A U.S. District Court jury in Marshall, Texas, has ordered Boston Scientific (Natick, Massachusetts) to pay Medtronic (Minneapolis) $250 million in damages for infringing on three patents owned by Medtronic.

"We are delighted with the results. We believe the jury did an excellent job of interpreting the evidence and the law," Medtronic spokesman Daniel Beach told Medical Device Daily.

Beach said the $250 million figure is "almost exactly the amount we requested."

Medtronic sued Boston Scientific in 2006, asserting that Boston Sci's Taxus Express2, Express2, Liberte, Maverick, Maverick2 and Quantum Maverick products infringed the Fitzmaurice and Anderson catheter patents owned by Medtronic.

The trial began on May 16 and lasted 1-1/2 weeks. It was heard by Judge T. John Ward and concluded Tuesday when jurors issued their verdict following five hours of deliberations.

A team of attorneys from law firm McKool Smith (Dallas) represented Medtronic, including firm principals Sam Baxter, Kevin Burgess, Mark Mathie, Rosemary Snider and Ted Stevenson.

"Both our team and our client are extremely pleased with this verdict," said Baxter, lead counsel for Medtronic. "The jury closely considered the facts and delivered what we believe is a just result."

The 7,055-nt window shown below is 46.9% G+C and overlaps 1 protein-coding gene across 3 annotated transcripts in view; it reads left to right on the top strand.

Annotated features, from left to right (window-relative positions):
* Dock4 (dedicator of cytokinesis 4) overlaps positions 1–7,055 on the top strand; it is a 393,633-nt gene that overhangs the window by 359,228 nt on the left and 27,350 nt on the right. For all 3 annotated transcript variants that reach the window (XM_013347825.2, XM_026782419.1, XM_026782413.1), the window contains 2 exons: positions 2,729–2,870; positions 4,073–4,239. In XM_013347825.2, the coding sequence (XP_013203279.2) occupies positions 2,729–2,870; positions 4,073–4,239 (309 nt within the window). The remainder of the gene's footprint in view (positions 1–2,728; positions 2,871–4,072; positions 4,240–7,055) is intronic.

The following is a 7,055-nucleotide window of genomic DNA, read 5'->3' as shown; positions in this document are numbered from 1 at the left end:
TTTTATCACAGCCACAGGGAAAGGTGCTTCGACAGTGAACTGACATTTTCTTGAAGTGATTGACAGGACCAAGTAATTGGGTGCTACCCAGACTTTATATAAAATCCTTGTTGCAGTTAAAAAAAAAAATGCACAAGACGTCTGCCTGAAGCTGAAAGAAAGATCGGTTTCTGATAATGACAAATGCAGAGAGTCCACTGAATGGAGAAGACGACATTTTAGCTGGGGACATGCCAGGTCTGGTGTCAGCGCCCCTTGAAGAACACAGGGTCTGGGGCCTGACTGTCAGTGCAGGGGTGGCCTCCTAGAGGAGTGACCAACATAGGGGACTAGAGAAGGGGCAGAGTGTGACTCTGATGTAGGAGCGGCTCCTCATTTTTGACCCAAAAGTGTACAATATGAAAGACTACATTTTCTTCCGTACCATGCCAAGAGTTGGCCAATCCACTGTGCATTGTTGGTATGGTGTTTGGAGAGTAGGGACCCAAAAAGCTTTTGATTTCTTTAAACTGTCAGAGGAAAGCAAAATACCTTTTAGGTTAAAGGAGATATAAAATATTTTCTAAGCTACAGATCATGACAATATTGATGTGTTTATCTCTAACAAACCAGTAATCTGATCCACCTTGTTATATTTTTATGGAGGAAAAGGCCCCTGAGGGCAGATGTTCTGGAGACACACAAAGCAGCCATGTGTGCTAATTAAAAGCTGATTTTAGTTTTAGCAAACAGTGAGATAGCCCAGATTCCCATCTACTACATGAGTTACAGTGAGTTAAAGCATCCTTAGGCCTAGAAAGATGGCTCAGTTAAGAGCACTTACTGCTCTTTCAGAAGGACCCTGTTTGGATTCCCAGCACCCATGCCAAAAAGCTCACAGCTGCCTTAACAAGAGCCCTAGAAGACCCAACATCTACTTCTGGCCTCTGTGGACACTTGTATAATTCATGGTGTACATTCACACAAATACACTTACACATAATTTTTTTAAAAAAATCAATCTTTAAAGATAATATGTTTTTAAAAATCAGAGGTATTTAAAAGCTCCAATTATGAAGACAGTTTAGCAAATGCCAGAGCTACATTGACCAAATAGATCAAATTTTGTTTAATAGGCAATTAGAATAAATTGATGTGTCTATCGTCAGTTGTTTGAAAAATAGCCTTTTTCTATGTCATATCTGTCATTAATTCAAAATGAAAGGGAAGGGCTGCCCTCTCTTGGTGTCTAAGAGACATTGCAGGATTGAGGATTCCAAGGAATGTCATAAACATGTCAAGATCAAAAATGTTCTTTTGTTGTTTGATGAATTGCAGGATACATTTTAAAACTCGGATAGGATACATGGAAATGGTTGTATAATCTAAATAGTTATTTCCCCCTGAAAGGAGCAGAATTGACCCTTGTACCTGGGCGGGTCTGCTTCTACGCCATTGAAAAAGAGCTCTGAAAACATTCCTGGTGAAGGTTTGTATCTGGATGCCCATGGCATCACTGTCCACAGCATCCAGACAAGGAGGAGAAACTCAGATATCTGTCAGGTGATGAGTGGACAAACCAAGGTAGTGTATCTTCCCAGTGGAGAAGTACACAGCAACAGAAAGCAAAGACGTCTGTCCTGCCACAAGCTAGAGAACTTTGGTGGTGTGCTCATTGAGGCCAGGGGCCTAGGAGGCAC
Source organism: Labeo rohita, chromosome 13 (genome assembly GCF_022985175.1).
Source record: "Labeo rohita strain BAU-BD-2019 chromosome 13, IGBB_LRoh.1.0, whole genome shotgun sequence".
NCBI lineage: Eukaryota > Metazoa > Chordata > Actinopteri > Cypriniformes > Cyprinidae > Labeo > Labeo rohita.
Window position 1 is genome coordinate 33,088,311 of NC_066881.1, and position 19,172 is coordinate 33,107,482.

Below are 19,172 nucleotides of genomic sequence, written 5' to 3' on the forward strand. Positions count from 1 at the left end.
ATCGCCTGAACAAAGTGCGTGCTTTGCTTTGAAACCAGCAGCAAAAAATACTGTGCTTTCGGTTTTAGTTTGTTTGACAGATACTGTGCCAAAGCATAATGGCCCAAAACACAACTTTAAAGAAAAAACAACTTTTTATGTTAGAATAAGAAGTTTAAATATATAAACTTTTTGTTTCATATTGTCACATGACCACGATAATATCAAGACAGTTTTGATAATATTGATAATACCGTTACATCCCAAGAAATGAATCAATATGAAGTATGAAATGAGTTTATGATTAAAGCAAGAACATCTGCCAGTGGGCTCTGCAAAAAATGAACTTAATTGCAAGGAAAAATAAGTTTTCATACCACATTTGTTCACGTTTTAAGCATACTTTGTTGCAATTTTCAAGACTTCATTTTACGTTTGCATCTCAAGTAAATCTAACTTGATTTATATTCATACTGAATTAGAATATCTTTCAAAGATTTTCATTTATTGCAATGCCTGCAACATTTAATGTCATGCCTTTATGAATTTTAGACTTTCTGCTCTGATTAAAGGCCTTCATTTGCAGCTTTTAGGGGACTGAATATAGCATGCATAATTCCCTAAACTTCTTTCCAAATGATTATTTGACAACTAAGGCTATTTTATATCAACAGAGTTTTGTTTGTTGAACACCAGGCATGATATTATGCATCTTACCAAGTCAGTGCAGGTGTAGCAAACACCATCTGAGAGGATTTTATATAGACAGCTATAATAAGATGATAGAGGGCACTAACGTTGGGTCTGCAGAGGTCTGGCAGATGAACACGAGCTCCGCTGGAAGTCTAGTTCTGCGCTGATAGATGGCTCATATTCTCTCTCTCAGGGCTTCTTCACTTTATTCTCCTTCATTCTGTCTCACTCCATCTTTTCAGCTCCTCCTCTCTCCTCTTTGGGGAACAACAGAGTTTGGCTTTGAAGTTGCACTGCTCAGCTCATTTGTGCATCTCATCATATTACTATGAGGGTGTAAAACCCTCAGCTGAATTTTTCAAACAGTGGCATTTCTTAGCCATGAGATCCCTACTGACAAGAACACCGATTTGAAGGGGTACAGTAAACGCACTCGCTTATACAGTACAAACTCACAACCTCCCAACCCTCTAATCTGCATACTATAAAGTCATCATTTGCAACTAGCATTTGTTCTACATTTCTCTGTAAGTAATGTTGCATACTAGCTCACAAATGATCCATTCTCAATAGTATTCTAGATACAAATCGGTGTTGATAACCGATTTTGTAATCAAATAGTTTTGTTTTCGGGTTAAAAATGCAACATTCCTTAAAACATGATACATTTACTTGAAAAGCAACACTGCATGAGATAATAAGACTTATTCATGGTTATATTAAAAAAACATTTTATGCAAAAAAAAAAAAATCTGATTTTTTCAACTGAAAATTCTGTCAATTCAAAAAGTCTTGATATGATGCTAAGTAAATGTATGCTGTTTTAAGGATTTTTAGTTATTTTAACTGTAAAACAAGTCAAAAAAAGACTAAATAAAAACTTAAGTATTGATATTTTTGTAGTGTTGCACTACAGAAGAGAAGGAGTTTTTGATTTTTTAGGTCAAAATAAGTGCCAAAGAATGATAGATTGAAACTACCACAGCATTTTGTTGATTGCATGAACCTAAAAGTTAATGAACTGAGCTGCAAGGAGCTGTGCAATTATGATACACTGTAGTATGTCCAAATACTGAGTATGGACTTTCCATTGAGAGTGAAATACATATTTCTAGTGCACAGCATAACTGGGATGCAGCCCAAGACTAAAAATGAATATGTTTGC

The Fitzmaurice patents cover angioplasty catheters with narrowed distal ends, which improve the deliverability of angioplasty catheters. The Anderson patent covers semi-compliant angioplasty balloons. The Anderson balloons provide sufficient strength to withstand repeated inflations allowing custom vessel sizing.

In a statement, Boston Scientific said it raised a number of defenses which were not considered by this jury, but which will be heard by the U.S. District Court in Marshall on July 31.

If those defenses are successful, the jury's verdict will be set aside.

If the verdict stands, Boston Scientific said it will seek its overturn in post-trial motions, and, if necessary, appeal to the U.S. Court of Appeals for the Federal Circuit in Washington. The company said it is "confident" it will prevail on appeal.

Boston Scientific had claimed non-infringement, invalidity, unenforceability and other equitable relief. A federal court had previously granted Boston Scientific's summary judgment motion on one of the patents and dismissed Medtronic's claim of willful infringement.